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WWF report finds retailers uniquely placed to promote sustainable diets

13 June 2012

A new report published today by WWF-UK, Selling sustainable diets? In search of the retail business case for sustainable diets [1], finds that retailers are ‘uniquely placed’ to promote more sustainable diets, but that there is an urgent need for the Government to develop a clear definition of sustainable diets, and convert this definition into specific dietary guidance.

The research, carried out by Brook Lyndhurst and funded by the Esmée Fairbairn Foundation, showed that retailers have already adopted a number of initiatives that broadly support more sustainable patterns of food consumption. These include the sustainable sourcing of fish, promoting seasonal fruit and vegetables, and providing green ranges and organic and fair trade products.

The report however also identified a number of barriers preventing retailers from going further on sustainable diets. These included: the risk of advising consumers about sustainable diets without a universally agreed definition of what they are; the lack of a policy or legal imperative to act; limited consumer understanding; and the possibility of “doing the wrong thing”.

Mark Driscoll, head of the one planet food programme at WWF-UK, said “Retailers are uniquely placed to promote more sustainable diets due to their size, expertise in sales and marketing and their position at the heart of the UK’s food system. But, without a clear definition of what a sustainable diet is, it’s understandable that they’re wary of promoting them.

“The Government really needs to take the lead on this by developing a clear definition of a sustainable diet and a comprehensive, cross-departmental food strategy. Sustainable dietary advice then needs to be promoted to consumers in the same way that advice on healthy eating is.”

WWF said that its ground-breaking Livewell Report [2] showed a high degree of overlap between healthy diets and sustainable diets; in others words, what is good for people is good for the planet as well. But the group argued that sustainable food consumption was not the responsibility of retailers or Government alone, but that all stakeholders needed to work together to promote sustainable consumption.

Nevertheless, the report concluded that retailers had a ‘very considerable’ responsibility as, although there may not yet be a clear business case for sustainable diets, retailers had the ability to shape the consumer experience, to control what is and what is not made available, and to sell not just products but lifestyles. WWF said therefore that, unless and until retailers make it straightforward for consumers to buy a sustainable diet, the prospects for radical change are limited.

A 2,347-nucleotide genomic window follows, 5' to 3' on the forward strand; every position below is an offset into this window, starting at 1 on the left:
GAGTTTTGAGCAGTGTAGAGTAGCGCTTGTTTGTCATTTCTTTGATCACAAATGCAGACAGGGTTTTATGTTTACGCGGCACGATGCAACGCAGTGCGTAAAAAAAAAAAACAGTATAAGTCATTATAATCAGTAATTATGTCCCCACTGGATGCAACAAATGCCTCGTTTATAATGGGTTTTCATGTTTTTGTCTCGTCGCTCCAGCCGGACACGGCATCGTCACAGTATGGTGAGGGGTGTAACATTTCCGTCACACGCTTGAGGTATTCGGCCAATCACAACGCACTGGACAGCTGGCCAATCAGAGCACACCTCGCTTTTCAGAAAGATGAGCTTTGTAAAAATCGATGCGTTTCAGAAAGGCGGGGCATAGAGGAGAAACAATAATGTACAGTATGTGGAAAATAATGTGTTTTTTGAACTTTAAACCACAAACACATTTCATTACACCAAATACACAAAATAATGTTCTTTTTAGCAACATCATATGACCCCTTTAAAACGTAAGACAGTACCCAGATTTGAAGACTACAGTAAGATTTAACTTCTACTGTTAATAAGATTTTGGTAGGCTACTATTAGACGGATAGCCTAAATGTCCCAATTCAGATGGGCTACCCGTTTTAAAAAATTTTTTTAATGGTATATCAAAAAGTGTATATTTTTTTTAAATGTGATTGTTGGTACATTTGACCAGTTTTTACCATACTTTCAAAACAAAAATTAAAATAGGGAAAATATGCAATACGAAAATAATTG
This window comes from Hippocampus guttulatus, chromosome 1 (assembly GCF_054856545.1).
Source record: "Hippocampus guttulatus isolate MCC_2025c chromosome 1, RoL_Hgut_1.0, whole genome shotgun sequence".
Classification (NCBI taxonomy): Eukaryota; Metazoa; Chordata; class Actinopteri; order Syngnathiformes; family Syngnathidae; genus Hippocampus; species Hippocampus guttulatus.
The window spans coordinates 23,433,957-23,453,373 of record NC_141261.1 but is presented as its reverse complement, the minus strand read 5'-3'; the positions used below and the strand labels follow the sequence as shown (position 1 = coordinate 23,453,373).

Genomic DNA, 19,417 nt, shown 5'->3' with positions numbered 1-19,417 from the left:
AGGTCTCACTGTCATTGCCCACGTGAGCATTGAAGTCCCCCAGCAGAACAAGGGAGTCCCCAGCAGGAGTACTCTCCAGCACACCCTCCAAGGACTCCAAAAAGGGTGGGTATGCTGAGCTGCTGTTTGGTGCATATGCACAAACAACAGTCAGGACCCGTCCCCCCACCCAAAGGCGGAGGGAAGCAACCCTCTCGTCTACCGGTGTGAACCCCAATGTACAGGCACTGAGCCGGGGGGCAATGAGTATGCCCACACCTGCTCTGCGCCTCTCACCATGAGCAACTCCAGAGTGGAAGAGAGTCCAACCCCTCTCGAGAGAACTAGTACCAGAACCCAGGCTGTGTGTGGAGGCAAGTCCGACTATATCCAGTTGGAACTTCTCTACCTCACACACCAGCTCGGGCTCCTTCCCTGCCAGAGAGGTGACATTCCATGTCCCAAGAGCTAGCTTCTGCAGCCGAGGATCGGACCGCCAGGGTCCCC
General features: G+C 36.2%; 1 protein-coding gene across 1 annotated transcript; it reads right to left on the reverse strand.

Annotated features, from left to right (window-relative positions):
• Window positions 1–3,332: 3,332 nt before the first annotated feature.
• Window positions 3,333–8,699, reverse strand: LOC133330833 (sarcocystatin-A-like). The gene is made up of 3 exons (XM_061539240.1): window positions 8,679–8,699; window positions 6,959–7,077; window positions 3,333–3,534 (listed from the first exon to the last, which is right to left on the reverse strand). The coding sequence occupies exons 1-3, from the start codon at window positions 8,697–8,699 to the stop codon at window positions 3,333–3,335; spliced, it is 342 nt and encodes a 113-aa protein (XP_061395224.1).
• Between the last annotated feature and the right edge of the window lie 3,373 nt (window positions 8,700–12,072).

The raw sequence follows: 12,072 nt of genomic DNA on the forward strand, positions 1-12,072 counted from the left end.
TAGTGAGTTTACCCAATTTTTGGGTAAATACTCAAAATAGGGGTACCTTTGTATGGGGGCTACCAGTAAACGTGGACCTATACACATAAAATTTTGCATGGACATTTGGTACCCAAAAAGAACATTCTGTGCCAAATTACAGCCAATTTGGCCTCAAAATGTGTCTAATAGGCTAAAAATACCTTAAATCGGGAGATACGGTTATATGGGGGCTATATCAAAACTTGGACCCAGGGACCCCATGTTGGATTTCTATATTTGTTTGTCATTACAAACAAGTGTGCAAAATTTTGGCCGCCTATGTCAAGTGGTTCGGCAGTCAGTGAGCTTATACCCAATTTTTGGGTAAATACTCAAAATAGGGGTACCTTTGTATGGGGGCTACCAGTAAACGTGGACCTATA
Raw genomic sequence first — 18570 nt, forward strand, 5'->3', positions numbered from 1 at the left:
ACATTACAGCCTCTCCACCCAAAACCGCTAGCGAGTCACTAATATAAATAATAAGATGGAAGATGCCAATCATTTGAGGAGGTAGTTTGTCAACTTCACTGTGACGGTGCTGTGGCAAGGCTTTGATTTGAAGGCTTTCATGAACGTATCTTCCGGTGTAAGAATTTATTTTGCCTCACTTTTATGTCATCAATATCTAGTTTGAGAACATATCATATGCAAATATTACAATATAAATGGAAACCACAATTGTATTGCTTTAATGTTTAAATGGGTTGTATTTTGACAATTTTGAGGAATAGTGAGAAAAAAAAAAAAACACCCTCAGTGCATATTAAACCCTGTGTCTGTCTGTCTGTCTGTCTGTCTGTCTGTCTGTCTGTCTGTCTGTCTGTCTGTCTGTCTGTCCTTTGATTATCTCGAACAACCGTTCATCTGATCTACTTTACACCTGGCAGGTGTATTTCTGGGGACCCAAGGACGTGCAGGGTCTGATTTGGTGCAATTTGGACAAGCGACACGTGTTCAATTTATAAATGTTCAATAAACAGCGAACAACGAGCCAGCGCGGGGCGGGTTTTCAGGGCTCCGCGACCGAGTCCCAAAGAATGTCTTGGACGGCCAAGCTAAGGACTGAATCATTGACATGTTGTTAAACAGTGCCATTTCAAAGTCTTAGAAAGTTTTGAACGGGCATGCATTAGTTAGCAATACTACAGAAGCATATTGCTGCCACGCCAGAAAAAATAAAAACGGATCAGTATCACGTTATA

Notes to editors

1. The report, Selling sustainable diets? In search of the retail business case for sustainable diets, is available here: http://www.wwf.org.uk/research_centre/research_centre_results.cfm?uNewsID=6029

2. WWF’s Livewell Report with the Rowett Institute of Nutrition (January 2011) shows what a sustainable and healthy diet might look like, based on the Government’s own healthy eating advice: http://assets.wwf.org.uk/downloads/livewell_report_corrected.pdf

3. Defra’s Green Food Project is bringing together government, industry and environmental partners to look at how we might reconcile the goals of improving the environment and increasing food production in England. WWF-UK has already highlighted that the Green Food Project does not cover the whole system and this must be addressed as a matter of urgency: http://www.defra.gov.uk/food-farm/food/environment/

4. The Esmée Fairbairn Foundation are funding a series of reports by WWF looking at the challenges around boosting sustainability within the UK food system. The previous report, A Square Meal, produced in association with the Food Ethics Council, looked at how encouraging greener eating met the UK government’s ambitions for the environment, farming and society: http://assets.wwf.org.uk/downloads/a_square_meal.pdf

For more information:

George Smeeton, Senior Press Officer WWF-UK
Tel: 01483 412 388, Mob: 07917 052 948, email: GSmeeton@wwf.org.uk

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